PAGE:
It would be dysfunctional at this stage to institutionalize roles, functions, or procedures, such as having a permanent chairperson or permanent decision-making processes. It could be equally dysfunctional to test radically new procedures.

The Final Phase

The last stage of the group’s life prepares for termination of the group. Tuckman calls this stage “adjourning.” It involves the termination of task behaviors and disengagement from relationships. A planned conclusion usually includes recognition for participation and achievement and an opportunity for members to say personal good-byes. Adjournment of the group should be accomplished within a set time frame and have a recognizable ending point.

Concluding a group can create some apprehension ¾ in effect, a minor crisis. The termination of the group is a regressive movement from giving up control to giving up inclusion in the group. If such a crisis results in a decrease in task ability or willingness (regression to a previous stage of group development), the trainer can reassess the current needs of the group members and use the appropriate degrees of task and relationship behaviours. Usually, the participating style (low task behaviors and high relationship behaviors) will be most appropriate because it facilitates the task termination and disengagement process.

By now it should be obvious that the ability to diagnose the group’s stage of development is not enough. Employing the appropriate trainer style and appropriate interventions or activities with each stage of the group’s development means attaining skill in actually changing to and using different styles and in using a wide variety of interventions. This is a challenge and a necessary developmental step for the group trainer.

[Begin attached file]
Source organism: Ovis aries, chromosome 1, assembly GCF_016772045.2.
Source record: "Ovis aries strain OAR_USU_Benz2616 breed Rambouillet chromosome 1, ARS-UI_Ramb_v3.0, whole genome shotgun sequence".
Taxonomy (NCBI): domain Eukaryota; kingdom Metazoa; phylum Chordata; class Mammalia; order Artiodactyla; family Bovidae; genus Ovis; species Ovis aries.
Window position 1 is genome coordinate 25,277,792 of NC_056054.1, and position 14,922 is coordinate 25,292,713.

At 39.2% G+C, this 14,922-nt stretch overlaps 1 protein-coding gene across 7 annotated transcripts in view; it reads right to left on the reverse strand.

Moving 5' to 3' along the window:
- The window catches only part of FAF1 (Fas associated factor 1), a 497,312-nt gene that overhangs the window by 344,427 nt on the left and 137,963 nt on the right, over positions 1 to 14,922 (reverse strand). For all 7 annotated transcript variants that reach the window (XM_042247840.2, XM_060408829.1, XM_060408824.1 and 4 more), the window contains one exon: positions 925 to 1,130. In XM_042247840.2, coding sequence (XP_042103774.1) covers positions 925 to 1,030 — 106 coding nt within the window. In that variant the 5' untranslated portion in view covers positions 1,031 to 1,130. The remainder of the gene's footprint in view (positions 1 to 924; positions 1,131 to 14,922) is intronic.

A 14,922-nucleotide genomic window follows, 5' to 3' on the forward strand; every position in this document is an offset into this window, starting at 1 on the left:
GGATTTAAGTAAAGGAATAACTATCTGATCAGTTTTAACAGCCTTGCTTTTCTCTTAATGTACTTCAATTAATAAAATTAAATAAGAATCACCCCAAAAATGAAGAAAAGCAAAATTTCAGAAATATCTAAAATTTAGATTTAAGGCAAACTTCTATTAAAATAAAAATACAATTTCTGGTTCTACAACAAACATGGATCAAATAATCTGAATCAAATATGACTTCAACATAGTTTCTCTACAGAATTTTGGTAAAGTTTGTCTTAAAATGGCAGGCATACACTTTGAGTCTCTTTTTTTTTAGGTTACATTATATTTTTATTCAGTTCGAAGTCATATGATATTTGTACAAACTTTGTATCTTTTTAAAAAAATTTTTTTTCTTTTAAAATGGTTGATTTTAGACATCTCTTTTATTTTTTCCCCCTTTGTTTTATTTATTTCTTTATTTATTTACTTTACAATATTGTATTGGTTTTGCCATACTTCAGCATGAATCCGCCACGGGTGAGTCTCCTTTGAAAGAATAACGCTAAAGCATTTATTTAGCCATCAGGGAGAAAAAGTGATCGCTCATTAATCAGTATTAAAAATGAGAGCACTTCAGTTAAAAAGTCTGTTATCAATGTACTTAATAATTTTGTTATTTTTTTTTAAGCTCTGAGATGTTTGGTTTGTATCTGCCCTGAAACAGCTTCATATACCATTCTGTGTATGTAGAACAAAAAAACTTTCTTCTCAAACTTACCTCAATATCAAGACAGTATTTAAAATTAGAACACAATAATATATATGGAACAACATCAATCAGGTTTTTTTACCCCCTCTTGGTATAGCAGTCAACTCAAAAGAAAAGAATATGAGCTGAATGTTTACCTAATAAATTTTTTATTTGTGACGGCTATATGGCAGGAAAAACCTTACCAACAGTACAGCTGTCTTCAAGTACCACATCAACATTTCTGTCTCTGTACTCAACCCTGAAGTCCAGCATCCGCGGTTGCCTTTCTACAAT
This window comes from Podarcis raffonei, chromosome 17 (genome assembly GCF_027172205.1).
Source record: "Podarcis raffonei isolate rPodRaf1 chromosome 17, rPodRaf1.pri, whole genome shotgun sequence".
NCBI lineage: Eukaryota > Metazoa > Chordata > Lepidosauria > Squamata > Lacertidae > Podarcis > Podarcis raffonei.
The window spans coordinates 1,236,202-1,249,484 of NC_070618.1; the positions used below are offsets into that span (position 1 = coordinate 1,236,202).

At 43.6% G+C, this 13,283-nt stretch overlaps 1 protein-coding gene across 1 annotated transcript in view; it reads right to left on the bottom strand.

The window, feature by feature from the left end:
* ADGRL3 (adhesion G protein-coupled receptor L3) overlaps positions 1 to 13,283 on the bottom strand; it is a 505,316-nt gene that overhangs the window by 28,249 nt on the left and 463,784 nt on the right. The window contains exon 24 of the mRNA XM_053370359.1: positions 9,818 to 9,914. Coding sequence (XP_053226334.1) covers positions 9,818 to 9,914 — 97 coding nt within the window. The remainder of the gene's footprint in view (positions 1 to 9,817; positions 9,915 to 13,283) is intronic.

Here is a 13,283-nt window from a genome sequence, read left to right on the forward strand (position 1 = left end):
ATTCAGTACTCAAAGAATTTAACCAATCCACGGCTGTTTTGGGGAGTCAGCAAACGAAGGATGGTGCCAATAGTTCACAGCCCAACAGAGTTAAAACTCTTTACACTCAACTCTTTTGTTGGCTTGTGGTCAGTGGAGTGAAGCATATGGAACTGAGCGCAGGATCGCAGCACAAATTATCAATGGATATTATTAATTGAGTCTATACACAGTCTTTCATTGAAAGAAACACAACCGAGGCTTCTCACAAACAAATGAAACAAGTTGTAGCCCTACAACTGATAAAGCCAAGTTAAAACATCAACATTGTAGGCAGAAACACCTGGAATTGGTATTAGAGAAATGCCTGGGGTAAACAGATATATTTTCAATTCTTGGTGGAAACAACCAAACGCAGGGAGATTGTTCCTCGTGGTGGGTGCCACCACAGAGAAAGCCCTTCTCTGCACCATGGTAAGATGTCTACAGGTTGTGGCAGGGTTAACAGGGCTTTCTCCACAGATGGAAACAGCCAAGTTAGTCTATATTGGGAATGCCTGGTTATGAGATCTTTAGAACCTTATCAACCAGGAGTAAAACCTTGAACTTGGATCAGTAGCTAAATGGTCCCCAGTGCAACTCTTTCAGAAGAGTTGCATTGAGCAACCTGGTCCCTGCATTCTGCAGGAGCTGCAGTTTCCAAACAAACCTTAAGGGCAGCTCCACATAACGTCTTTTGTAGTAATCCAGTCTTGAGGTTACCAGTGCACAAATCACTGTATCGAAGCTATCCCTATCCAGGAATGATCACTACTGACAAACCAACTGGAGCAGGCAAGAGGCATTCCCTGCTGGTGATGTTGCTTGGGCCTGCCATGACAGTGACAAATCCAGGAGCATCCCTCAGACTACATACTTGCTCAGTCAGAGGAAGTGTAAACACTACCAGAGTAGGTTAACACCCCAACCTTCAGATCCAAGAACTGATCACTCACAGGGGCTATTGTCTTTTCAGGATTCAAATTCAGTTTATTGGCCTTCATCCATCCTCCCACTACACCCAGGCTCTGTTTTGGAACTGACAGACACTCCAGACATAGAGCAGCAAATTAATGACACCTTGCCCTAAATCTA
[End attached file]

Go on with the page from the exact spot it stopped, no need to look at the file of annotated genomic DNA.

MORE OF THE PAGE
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The training program “Training of Trainers” is an educational product that is currently missing in the partner countries – Bulgaria, Cyprus and Romania. Due to the early stage of development of the youth sector and youth work in these countries the educational materials aimed at non-formal learning are still limited and insufficient. The lack of adequate educational framework for training of youth workers in the field of formal education leads to inefficient use of the capacity of professionals.

This course fills a gap in the youth sector, namely the need of methodologies for the preparation of trainers, who are able to train youth workers. This course will set the basis for the preparation of teams of trainers of youth workers. The course will serve the goal of development of youth work in the participating countries and other interested parties. A large number of youth workers can be trained according to the methodology at national and international level to use and promote non-formal learning as a tool to enhance the realization of young people in the labor market and increase their social cohesion.